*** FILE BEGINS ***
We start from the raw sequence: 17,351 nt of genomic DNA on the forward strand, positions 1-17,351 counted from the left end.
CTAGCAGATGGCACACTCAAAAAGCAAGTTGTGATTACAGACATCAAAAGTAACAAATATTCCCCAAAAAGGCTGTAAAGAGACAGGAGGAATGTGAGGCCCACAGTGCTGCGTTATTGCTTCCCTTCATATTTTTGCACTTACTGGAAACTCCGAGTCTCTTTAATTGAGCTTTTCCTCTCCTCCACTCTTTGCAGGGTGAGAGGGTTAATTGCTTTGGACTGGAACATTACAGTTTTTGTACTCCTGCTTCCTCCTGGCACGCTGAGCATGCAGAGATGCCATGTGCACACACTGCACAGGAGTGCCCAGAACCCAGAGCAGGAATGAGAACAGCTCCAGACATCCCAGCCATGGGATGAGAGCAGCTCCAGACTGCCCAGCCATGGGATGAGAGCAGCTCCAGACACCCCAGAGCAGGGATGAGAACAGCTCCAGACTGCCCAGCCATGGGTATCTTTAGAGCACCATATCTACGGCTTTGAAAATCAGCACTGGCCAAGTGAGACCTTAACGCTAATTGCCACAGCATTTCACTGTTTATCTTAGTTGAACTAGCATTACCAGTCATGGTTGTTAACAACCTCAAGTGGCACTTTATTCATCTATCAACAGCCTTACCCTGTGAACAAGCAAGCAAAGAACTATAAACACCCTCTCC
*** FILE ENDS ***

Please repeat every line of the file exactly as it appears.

We start from the raw sequence: 17,351 nt of genomic DNA on the forward strand, positions 1-17,351 counted from the left end.
CTAGCAGATGGCACACTCAAAAAGCAAGTTGTGATTACAGACATCAAAAGTAACAAATATTCCCCAAAAAGGCTGTAAAGAGACAGGAGGAATGTGAGGCCCACAGTGCTGCGTTATTGCTTCCCTTCATATTTTTGCACTTACTGGAAACTCCGAGTCTCTTTAATTGAGCTTTTCCTCTCCTCCACTCTTTGCAGGGTGAGAGGGTTAATTGCTTTGGACTGGAACATTACAGTTTTTGTACTCCTGCTTCCTCCTGGCACGCTGAGCATGCAGAGATGCCATGTGCACACACTGCACAGGAGTGCCCAGAACCCAGAGCAGGAATGAGAACAGCTCCAGACATCCCAGCCATGGGATGAGAGCAGCTCCAGACTGCCCAGCCATGGGATGAGAGCAGCTCCAGACACCCCAGAGCAGGGATGAGAACAGCTCCAGACTGCCCAGCCATGGGTATCTTTAGAGCACCATATCTACGGCTTTGAAAATCAGCACTGGCCAAGTGAGACCTTAACGCTAATTGCCACAGCATTTCACTGTTTATCTTAGTTGAACTAGCATTACCAGTCATGGTTGTTAACAACCTCAAGTGGCACTTTATTCATCTATCAACAGCCTTACCCTGTGAACAAGCAAGCAAAGAACTATAAACACCCTCTCC